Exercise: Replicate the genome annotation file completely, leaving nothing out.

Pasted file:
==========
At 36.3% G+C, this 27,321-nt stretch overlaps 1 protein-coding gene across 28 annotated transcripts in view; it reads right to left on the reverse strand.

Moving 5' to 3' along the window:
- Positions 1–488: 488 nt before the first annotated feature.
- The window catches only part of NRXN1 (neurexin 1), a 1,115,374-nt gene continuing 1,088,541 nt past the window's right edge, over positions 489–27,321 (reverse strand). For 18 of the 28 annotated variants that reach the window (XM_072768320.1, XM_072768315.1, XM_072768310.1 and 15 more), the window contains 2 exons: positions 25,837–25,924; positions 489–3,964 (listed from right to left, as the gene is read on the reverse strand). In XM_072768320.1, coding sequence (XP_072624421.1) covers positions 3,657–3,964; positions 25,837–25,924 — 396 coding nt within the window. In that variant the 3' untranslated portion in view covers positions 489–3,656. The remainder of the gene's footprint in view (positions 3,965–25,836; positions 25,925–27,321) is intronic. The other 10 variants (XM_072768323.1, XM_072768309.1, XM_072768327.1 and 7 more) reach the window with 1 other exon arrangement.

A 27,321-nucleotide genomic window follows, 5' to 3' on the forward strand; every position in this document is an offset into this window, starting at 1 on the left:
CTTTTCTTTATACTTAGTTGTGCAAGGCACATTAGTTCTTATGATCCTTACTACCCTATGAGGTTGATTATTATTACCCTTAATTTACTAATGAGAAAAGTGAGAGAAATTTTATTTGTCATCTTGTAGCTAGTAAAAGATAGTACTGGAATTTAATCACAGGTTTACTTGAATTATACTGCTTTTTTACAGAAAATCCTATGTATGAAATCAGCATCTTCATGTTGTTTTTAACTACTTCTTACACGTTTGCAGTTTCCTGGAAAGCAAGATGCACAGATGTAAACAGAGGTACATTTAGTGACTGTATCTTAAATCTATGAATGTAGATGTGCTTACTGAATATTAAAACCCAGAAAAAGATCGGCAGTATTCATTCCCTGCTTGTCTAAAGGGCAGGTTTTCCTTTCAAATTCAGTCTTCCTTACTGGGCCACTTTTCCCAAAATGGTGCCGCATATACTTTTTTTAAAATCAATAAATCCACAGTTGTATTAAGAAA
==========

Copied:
At 36.3% G+C, this 27,321-nt stretch overlaps 1 protein-coding gene across 28 annotated transcripts in view; it reads right to left on the reverse strand.

Moving 5' to 3' along the window:
- Positions 1–488: 488 nt before the first annotated feature.
- The window catches only part of NRXN1 (neurexin 1), a 1,115,374-nt gene continuing 1,088,541 nt past the window's right edge, over positions 489–27,321 (reverse strand). For 18 of the 28 annotated variants that reach the window (XM_072768320.1, XM_072768315.1, XM_072768310.1 and 15 more), the window contains 2 exons: positions 25,837–25,924; positions 489–3,964 (listed from right to left, as the gene is read on the reverse strand). In XM_072768320.1, coding sequence (XP_072624421.1) covers positions 3,657–3,964; positions 25,837–25,924 — 396 coding nt within the window. In that variant the 3' untranslated portion in view covers positions 489–3,656. The remainder of the gene's footprint in view (positions 3,965–25,836; positions 25,925–27,321) is intronic. The other 10 variants (XM_072768323.1, XM_072768309.1, XM_072768327.1 and 7 more) reach the window with 1 other exon arrangement.

A 27,321-nucleotide genomic window follows, 5' to 3' on the forward strand; every position in this document is an offset into this window, starting at 1 on the left:
CTTTTCTTTATACTTAGTTGTGCAAGGCACATTAGTTCTTATGATCCTTACTACCCTATGAGGTTGATTATTATTACCCTTAATTTACTAATGAGAAAAGTGAGAGAAATTTTATTTGTCATCTTGTAGCTAGTAAAAGATAGTACTGGAATTTAATCACAGGTTTACTTGAATTATACTGCTTTTTTACAGAAAATCCTATGTATGAAATCAGCATCTTCATGTTGTTTTTAACTACTTCTTACACGTTTGCAGTTTCCTGGAAAGCAAGATGCACAGATGTAAACAGAGGTACATTTAGTGACTGTATCTTAAATCTATGAATGTAGATGTGCTTACTGAATATTAAAACCCAGAAAAAGATCGGCAGTATTCATTCCCTGCTTGTCTAAAGGGCAGGTTTTCCTTTCAAATTCAGTCTTCCTTACTGGGCCACTTTTCCCAAAATGGTGCCGCATATACTTTTTTTAAAATCAATAAATCCACAGTTGTATTAAGAAA